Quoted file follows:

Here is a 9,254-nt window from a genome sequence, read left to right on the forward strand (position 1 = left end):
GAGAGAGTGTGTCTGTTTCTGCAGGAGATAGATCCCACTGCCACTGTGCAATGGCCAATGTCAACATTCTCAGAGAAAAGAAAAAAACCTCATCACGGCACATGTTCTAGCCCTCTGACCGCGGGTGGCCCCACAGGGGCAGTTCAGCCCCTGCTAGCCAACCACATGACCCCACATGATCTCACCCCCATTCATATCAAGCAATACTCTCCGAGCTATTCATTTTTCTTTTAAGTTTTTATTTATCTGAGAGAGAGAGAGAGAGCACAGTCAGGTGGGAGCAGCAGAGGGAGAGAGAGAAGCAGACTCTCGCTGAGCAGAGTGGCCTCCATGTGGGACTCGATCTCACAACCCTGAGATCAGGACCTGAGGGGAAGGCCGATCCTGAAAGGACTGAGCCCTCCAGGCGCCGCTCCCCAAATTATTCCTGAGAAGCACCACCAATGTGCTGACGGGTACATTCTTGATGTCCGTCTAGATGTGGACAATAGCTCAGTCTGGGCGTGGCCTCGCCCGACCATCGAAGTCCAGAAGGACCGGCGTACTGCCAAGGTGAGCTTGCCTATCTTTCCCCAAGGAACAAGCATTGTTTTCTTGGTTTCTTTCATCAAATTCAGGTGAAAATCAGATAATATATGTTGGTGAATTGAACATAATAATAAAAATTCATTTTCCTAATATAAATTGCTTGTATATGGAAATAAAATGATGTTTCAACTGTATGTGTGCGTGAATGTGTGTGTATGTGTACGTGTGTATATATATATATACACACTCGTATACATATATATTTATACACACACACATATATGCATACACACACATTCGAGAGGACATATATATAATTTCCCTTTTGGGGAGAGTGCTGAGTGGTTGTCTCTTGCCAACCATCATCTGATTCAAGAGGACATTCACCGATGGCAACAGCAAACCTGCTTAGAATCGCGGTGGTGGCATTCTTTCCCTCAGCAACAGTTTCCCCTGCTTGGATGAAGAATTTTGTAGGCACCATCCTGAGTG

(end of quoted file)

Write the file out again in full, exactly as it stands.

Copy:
Here is a 9,254-nt window from a genome sequence, read left to right on the forward strand (position 1 = left end):
GAGAGAGTGTGTCTGTTTCTGCAGGAGATAGATCCCACTGCCACTGTGCAATGGCCAATGTCAACATTCTCAGAGAAAAGAAAAAAACCTCATCACGGCACATGTTCTAGCCCTCTGACCGCGGGTGGCCCCACAGGGGCAGTTCAGCCCCTGCTAGCCAACCACATGACCCCACATGATCTCACCCCCATTCATATCAAGCAATACTCTCCGAGCTATTCATTTTTCTTTTAAGTTTTTATTTATCTGAGAGAGAGAGAGAGAGCACAGTCAGGTGGGAGCAGCAGAGGGAGAGAGAGAAGCAGACTCTCGCTGAGCAGAGTGGCCTCCATGTGGGACTCGATCTCACAACCCTGAGATCAGGACCTGAGGGGAAGGCCGATCCTGAAAGGACTGAGCCCTCCAGGCGCCGCTCCCCAAATTATTCCTGAGAAGCACCACCAATGTGCTGACGGGTACATTCTTGATGTCCGTCTAGATGTGGACAATAGCTCAGTCTGGGCGTGGCCTCGCCCGACCATCGAAGTCCAGAAGGACCGGCGTACTGCCAAGGTGAGCTTGCCTATCTTTCCCCAAGGAACAAGCATTGTTTTCTTGGTTTCTTTCATCAAATTCAGGTGAAAATCAGATAATATATGTTGGTGAATTGAACATAATAATAAAAATTCATTTTCCTAATATAAATTGCTTGTATATGGAAATAAAATGATGTTTCAACTGTATGTGTGCGTGAATGTGTGTGTATGTGTACGTGTGTATATATATATATACACACTCGTATACATATATATTTATACACACACACATATATGCATACACACACATTCGAGAGGACATATATATAATTTCCCTTTTGGGGAGAGTGCTGAGTGGTTGTCTCTTGCCAACCATCATCTGATTCAAGAGGACATTCACCGATGGCAACAGCAAACCTGCTTAGAATCGCGGTGGTGGCATTCTTTCCCTCAGCAACAGTTTCCCCTGCTTGGATGAAGAATTTTGTAGGCACCATCCTGAGTG